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Discussion Starter · #15 ·
The bolt handle is rather unique for a Soviet Mosin sniper. Sniper bolt handles often lean a little bit forward or back, especially ones hurriedly manufactured in the late 1942 and 1943 period. However, this one seems to have been deliberately bent back some, in the manner of a commercial hunting rifle or the sniper rifle bolts used by other nations...it is not unusual to see Finn made Mosin sniper bolts with a bent back handle like this or that also differ in other ways from a standard Soviet sniper bolt. However, it is not completely unknown or unusual to encounter Soviet Mosin snipers that exhibit unique and "non-standard" features that were added or modified by the various organizations or individual shooters who these rifles were issued to over the last 60+ years.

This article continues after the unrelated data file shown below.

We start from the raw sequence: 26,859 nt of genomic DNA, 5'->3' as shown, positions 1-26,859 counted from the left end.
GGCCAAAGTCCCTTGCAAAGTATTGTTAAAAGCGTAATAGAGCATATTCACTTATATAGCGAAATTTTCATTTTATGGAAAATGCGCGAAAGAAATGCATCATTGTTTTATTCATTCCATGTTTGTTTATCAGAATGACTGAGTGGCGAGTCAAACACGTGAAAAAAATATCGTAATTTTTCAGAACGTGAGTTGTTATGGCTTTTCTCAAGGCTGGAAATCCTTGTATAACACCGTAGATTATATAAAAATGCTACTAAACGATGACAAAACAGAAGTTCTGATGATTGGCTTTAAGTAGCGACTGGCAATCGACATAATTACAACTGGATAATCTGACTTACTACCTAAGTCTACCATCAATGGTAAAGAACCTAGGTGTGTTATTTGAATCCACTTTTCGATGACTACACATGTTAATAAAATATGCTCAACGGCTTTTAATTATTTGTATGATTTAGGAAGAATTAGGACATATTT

After examination I have no doubt this sniper is genuine!!!
However the bolt handle is very interesting. The number on it matches the reciver, and it is the original factory number. It has all the right period tula markings ETC...

I will post more pics today.

I wonder if Vic can shed some light on this? Did you see any bolts like mine at R-Guns?
 

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Discussion Starter · #17 ·
Well the police connection might shed some light on my mystery bolt... Perhaps it is a recent mod.

Here are more pics.
 

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As I stated I can not tell you for a fact this is correct. It might well be plain wrong. The source is very good but even that does not mean it is correct.
 

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Well the police connection might shed some light on my mystery bolt... Perhaps it is a recent mod.

Here are more pics.